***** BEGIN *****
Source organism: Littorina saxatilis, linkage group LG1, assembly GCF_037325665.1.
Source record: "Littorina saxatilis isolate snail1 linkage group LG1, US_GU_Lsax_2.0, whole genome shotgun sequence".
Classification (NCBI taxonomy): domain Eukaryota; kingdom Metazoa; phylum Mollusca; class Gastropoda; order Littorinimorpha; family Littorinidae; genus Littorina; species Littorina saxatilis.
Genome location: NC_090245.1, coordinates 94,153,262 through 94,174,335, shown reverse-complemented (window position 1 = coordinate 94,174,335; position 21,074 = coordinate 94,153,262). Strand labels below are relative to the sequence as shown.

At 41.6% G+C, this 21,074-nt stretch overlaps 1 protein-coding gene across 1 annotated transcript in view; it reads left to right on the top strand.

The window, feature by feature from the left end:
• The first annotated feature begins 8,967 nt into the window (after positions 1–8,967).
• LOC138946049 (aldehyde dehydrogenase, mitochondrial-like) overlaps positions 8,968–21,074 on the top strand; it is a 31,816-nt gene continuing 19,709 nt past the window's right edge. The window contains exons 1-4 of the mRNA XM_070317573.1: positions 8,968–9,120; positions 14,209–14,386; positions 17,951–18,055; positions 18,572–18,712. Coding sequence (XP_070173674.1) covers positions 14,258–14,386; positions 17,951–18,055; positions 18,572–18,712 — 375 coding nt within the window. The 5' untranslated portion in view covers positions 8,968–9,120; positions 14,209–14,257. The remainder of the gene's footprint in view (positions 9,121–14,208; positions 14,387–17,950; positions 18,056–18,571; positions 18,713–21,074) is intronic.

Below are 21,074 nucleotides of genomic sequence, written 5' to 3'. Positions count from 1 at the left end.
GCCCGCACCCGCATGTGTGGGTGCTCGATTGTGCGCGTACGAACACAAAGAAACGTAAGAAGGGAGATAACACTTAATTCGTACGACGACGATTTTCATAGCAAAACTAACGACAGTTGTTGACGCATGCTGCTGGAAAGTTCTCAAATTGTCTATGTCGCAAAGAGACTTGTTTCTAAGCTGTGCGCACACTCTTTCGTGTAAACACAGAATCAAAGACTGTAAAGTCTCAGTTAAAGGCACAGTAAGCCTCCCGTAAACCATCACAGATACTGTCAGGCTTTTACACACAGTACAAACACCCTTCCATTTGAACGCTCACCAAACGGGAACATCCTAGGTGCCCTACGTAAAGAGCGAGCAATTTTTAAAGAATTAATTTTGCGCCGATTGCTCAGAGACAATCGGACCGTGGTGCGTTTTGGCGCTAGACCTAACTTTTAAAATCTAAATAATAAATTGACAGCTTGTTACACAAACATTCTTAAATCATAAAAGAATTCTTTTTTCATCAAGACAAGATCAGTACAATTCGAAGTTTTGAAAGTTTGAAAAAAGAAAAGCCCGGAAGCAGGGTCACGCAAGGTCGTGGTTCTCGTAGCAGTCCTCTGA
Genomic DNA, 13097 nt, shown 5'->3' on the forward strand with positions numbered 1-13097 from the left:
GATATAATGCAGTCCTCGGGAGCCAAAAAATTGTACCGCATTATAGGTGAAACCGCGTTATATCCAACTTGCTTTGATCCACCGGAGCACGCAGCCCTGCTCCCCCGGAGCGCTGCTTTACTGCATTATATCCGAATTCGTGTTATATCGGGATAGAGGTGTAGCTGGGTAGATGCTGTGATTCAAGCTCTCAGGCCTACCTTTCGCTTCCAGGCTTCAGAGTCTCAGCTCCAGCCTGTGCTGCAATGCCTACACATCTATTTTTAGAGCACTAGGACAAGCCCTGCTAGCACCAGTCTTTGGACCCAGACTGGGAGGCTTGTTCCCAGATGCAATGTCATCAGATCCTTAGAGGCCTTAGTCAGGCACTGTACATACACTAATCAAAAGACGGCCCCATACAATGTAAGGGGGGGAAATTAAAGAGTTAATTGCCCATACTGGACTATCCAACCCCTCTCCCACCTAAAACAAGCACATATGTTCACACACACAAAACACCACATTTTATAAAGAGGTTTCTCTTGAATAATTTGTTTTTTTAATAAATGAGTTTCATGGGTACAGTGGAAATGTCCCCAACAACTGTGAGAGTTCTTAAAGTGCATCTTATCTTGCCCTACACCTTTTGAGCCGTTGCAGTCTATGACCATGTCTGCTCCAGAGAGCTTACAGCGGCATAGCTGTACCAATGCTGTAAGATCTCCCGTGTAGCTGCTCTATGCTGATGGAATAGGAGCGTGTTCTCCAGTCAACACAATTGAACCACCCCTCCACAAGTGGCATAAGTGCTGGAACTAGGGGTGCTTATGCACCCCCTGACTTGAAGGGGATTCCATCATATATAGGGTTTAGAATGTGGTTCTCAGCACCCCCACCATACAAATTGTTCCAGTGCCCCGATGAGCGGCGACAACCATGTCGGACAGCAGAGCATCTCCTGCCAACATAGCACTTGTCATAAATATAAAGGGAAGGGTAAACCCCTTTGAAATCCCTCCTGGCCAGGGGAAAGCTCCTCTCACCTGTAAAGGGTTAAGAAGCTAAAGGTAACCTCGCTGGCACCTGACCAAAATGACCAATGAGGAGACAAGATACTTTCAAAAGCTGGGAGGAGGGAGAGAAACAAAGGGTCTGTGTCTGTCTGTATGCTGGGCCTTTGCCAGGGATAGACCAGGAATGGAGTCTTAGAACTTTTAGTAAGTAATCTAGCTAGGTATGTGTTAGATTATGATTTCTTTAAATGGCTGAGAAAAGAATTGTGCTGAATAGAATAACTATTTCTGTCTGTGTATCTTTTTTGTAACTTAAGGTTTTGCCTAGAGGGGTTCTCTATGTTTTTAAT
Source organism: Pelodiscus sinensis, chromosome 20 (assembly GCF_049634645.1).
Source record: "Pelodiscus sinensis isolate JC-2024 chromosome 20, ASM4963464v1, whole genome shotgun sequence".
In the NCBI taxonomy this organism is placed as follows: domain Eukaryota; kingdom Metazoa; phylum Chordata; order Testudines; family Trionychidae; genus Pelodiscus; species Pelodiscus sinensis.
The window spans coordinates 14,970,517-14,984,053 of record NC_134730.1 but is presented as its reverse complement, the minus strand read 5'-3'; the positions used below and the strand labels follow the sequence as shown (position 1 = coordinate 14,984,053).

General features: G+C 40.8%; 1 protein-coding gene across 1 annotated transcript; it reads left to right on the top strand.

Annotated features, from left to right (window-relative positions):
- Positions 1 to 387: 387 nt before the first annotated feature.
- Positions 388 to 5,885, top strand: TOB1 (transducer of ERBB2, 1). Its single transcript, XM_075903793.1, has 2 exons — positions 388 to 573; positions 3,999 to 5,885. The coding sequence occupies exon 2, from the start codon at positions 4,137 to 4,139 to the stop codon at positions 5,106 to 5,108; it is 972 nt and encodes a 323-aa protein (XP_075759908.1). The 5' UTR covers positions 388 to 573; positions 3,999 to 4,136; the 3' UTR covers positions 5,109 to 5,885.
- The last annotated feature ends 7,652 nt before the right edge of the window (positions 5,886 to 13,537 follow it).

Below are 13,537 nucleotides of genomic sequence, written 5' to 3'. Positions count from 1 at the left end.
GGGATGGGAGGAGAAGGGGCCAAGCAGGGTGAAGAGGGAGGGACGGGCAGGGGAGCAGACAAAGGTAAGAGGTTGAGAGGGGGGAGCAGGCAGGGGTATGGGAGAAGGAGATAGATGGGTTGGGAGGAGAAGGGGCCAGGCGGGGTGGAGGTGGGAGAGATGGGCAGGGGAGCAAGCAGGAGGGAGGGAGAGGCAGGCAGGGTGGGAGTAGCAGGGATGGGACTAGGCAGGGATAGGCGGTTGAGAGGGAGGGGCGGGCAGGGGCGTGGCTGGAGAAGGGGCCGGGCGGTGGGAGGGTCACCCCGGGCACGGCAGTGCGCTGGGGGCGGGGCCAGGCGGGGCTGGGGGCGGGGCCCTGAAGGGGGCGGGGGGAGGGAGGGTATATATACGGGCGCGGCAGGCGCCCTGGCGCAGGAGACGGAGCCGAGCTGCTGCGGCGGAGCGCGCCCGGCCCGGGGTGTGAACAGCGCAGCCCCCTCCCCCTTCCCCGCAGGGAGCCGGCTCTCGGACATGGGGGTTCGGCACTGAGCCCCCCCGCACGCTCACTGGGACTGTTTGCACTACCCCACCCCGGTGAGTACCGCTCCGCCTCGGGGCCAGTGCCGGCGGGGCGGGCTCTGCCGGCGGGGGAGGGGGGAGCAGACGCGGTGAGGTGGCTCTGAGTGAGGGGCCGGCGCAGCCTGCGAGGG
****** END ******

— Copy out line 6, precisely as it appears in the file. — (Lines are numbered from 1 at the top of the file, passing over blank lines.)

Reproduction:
The window, feature by feature from the left end: